4. High-Performance Windows

Windows are often looked at for materials and colors, but should also be compared for per­for­mance as well. Buildings along the coast should be built with high-per­form­ing windows.

First, all of the window materials should be resistant to salt air and easy to clean. The windows should also have impact testing for windstorm and hurricane debris. Losing a window in a high wind event could result in flooding or an even worse struc­tur­al failure when the enclosure is comprised and pressures are increased inside the structure.

Coastal areas are known for constant and long-term exposure to sun and heat. Therefore, the windows should be selected to combat those elements. When choosing windows, the solar heat gain coef­fi­cient (the amount of solar radiation allowed through the window) should be less than 0.20 and the U‑factor (resis­tance to heat flow) should be less than 0.25. High-per­form­ing windows will con­tribute to a safer, easy to maintain, and more efficient structure.

5. Insulated and Sealed Attics

Putting HVAC units in uncon­di­tioned attic space should be avoided. Instead the thermal and air envelope should be at the roof line rather than the ceiling. Enclosing the attic space inside the building envelope lowers the tem­per­a­ture in this area and avoids exposing the air handler and HVAC ducting to heat, resulting in higher effi­cien­cy and more indoor comfort.

It is also easier and more effective to air seal the structure at the roofline than at the ceiling level, con­sid­er­ing all of the light fixtures and other pen­e­tra­tions that are commonly installed in the ceilings of most homes.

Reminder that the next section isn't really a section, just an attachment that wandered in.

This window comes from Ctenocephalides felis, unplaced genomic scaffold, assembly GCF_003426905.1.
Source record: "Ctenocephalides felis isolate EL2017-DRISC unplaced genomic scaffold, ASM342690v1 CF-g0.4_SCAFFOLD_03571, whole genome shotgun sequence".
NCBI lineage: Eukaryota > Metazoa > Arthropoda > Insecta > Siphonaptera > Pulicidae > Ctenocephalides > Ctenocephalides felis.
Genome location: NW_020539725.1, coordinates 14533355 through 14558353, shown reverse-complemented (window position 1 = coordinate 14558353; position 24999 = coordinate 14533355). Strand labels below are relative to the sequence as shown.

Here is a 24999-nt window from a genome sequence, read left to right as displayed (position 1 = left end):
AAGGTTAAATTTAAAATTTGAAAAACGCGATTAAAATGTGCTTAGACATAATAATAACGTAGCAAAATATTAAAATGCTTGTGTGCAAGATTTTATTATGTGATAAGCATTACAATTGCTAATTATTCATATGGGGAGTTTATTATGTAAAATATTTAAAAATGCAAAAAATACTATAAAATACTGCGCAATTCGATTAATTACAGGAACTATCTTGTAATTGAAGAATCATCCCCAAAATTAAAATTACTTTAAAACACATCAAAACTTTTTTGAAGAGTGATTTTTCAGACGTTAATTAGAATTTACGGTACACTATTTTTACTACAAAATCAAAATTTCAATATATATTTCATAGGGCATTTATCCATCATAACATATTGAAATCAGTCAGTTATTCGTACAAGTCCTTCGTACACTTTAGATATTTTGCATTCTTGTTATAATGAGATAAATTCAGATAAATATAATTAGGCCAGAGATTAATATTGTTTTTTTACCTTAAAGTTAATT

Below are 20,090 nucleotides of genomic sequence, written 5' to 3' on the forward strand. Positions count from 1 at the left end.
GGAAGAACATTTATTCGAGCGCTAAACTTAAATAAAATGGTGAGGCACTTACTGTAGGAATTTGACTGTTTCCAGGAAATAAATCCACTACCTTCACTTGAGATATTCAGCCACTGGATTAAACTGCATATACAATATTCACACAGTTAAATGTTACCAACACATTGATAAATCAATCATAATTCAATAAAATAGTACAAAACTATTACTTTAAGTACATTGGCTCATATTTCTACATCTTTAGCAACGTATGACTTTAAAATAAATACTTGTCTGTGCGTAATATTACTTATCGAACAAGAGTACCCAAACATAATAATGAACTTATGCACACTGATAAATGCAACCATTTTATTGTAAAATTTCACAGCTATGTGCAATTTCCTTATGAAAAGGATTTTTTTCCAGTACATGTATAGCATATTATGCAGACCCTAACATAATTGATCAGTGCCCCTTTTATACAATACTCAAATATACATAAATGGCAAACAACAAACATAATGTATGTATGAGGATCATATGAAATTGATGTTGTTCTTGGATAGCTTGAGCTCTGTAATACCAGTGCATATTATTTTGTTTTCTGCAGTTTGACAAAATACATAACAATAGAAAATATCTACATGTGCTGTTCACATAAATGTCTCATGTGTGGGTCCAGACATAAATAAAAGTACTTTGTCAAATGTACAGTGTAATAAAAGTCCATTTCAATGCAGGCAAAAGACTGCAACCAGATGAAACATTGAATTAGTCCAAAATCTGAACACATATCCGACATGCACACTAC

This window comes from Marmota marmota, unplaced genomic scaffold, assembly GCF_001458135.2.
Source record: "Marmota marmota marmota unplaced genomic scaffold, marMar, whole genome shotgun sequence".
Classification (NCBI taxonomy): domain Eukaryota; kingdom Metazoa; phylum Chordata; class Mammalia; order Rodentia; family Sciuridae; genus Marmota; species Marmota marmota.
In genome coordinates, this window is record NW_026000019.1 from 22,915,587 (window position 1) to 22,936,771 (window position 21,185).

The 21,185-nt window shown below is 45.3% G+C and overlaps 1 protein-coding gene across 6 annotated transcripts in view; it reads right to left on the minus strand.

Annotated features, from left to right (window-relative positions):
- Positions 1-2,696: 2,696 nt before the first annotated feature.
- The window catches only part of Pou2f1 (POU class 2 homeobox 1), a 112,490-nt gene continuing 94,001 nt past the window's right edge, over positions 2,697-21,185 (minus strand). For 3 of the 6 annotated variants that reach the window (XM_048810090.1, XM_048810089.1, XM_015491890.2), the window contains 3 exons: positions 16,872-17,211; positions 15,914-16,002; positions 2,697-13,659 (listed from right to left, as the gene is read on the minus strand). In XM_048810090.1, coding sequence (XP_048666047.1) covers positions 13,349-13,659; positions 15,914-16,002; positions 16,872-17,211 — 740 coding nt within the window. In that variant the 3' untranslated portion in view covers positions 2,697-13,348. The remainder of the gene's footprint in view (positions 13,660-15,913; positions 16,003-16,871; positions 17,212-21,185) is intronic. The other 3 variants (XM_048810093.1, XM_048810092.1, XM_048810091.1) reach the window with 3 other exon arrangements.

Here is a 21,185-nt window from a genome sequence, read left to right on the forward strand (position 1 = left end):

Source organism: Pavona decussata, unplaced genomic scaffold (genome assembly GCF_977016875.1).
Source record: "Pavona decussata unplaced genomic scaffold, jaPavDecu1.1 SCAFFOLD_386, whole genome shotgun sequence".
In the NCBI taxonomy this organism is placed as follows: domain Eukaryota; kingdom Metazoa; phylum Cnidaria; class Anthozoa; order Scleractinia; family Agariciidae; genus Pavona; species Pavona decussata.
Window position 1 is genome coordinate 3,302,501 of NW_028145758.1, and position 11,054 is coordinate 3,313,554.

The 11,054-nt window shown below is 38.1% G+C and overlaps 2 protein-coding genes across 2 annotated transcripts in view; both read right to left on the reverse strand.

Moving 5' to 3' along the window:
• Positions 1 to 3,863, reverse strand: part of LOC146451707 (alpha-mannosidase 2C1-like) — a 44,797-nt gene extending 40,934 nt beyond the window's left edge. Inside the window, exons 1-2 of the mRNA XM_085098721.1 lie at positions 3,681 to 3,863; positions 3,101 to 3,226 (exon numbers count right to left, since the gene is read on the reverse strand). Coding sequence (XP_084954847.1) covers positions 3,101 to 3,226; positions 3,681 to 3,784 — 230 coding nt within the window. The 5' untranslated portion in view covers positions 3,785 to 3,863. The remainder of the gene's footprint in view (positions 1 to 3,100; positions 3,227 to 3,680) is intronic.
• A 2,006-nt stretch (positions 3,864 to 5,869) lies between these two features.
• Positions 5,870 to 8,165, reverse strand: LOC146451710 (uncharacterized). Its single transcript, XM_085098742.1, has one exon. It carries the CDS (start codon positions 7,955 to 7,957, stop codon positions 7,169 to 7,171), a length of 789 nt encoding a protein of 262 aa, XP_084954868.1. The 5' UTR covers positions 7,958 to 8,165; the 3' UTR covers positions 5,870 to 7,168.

6. Direct-Adhered Air and Moisture Barriers

Although not tech­ni­cal­ly part of the HVAC system, the design of the building envelope needs to be con­sid­ered as part of the indoor air quality and comfort delivery system. An effective air and moisture barrier is vital to the per­for­mance of any building located in humid coastal environments.

Fluid-applied and direct-adhered membrane air and moisture barriers offer the highest level of per­for­mance, espe­cial­ly as compared to mechan­i­cal­ly fastened building wraps and felt paper. These air and moisture barrier systems will also perform better in windstorm events, pro­tect­ing the building from water intrusion even after any façade or wall finish is com­pro­mised by high winds.

7. Supplemental Dehumidification

In con­junc­tion with a well-designed HVAC system and a more airtight building envelope, sup­ple­men­tal dehu­mid­i­fi­ca­tion should be con­sid­ered in coastal envi­ron­ments, espe­cial­ly along the Gulf Coast. Dehu­mid­i­fi­ca­tion systems are much more efficient at pulling moisture out of the indoor air than air con­di­tion­ers. These systems allow the HVAC system to run much less often, espe­cial­ly in temperate months and when the building is unoccupied.

As a Texas-based company Bautex Systems, LLC is committed to high-per­for­mance building systems and design. To find out more about Bautex and how the Bautex Wall System can be a part of a robust coastal design go to bau​texsys​tems​.com.